Along with standards, FDA wants to modernize label claims as a key element of the nutrition innovation strategy, to give consumers “quick signals” with important information on the nutritional benefits of food choices.

A key question FDA is looking at is: What claims best stimulate innovation to create products that are better choices?

Speakers at the hearing identified food trends, saying consumers are committed to a more balanced approach between nutrition and function, but also the idea of food, that it is part of how they experience life, with taste becoming more important to consumers than nutritional profile as they move away from “lowfat” foods.

(Unfortunately, this FDA strategy has not yet acknowledged there are health-related and nutritional reasons for consumers to move away from “lowfat” dogma of the past 30 to 40 years. My comment to the FDA docket will include sending by mail, a copy of The Big Fat Surprise, by Nina Teicholz, who will join me in sending copies of this book to FDA?)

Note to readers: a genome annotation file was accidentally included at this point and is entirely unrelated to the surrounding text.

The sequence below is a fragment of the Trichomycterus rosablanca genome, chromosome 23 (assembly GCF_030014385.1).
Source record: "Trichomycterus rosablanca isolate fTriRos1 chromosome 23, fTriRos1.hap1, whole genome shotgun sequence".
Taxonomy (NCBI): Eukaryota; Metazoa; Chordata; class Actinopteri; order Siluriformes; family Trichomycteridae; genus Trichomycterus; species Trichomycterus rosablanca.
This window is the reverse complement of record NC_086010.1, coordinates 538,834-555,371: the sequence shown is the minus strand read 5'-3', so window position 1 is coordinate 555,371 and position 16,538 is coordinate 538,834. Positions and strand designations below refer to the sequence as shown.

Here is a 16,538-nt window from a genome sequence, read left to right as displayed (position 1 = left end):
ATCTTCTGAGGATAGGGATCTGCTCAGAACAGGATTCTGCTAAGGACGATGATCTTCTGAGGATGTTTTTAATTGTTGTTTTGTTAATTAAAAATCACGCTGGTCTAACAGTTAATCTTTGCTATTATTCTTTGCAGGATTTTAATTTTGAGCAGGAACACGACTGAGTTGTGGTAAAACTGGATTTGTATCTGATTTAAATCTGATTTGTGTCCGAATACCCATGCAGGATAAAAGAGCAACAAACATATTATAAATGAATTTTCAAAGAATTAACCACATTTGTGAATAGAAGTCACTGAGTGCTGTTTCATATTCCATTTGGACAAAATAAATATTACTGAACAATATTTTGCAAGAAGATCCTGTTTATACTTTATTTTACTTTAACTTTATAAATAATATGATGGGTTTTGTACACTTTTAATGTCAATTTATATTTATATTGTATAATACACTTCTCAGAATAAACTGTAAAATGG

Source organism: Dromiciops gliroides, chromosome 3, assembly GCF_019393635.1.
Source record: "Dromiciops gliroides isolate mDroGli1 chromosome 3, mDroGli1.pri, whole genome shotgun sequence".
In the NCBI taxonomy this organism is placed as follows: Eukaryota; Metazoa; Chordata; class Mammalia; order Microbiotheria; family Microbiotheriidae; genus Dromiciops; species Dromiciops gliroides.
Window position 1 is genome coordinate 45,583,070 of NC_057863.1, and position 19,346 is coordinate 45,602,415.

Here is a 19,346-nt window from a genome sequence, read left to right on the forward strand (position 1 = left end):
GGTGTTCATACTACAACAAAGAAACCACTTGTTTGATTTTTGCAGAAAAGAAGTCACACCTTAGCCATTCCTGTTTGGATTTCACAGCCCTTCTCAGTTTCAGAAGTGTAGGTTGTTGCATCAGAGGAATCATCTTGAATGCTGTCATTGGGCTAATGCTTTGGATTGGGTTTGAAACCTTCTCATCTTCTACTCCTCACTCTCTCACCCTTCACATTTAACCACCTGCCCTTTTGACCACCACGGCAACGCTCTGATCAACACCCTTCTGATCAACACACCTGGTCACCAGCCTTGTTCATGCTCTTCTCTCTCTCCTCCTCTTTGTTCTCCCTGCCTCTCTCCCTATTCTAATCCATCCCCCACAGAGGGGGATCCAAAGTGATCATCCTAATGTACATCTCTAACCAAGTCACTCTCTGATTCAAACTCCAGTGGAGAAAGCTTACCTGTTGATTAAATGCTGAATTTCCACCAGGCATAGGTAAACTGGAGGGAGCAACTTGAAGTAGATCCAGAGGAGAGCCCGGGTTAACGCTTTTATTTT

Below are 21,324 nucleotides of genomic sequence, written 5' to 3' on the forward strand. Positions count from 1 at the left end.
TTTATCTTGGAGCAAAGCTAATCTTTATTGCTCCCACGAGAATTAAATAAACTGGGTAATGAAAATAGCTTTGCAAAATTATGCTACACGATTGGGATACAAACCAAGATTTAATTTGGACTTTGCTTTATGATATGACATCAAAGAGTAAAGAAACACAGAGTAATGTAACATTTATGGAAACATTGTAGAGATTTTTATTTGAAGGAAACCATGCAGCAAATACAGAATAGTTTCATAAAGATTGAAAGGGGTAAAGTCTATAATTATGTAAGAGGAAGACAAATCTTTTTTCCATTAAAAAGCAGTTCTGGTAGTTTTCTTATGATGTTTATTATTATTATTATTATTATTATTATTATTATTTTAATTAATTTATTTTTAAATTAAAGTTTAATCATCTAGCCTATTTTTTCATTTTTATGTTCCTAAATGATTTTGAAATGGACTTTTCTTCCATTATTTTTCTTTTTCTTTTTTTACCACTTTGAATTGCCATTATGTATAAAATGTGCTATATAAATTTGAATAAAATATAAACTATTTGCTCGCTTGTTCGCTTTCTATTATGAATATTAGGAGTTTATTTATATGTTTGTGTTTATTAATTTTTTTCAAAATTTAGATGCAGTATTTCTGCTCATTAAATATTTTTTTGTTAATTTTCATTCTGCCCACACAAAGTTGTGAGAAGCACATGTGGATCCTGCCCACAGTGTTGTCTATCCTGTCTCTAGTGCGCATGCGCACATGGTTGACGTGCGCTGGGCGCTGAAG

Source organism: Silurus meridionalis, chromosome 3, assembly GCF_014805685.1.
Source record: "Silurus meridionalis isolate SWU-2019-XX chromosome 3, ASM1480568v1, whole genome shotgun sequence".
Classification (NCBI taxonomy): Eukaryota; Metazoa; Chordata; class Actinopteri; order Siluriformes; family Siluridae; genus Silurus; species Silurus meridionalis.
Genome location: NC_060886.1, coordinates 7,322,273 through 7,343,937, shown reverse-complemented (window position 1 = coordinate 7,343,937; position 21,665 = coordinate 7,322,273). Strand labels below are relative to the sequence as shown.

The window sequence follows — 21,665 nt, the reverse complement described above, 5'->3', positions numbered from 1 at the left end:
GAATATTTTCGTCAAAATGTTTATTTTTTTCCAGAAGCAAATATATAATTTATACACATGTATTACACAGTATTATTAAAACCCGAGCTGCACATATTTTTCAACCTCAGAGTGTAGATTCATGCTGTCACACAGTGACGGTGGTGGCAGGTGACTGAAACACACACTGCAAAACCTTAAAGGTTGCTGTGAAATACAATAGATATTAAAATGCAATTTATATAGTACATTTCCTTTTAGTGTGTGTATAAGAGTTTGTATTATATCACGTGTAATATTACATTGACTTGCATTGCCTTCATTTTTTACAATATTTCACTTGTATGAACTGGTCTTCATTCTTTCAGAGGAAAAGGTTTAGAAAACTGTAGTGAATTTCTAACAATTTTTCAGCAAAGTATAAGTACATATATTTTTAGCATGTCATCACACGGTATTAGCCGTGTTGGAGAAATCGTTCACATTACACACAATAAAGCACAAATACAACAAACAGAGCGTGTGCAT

As in many of these discussions, the generational shifts in food trends and choices are the most noticeable. Hearing presenters noted that millennials are pursuing “clean eating and natural foods” as more important than a nutrition-based label.

With that in mind, upholding and enforcing the current standards of identity for milk and dairy products becomes important since it is simple compared with concocted imitation formulations with long lists of ingredients unable to provide all of the nutrition milk has – naturally.

Hearing presenters also acknowledged that the declines in consumption of meat and dairy over the past 40 years have just begun to “shift back the other way.” People are returning to the fresh perimeter of the grocery store.

(Again, no mystery here, FDA needs to read the book: The Big Fat Surprise)

With millennial food choices driven by a so-called “return to purity,” my thoughts as I listened to the July 26 FDA Nutrition Innovation Strategy hearing is this: Will FDA move incrementally toward giving consumers what they want, while slipping into that desired food the science and innovation the FDA and food industry believe consumers need… in order to “get” the FDA ‘healthy choice’ stamp – however that is ultimately defined in this multi-year strategy and however it is ultimately designed for packaging?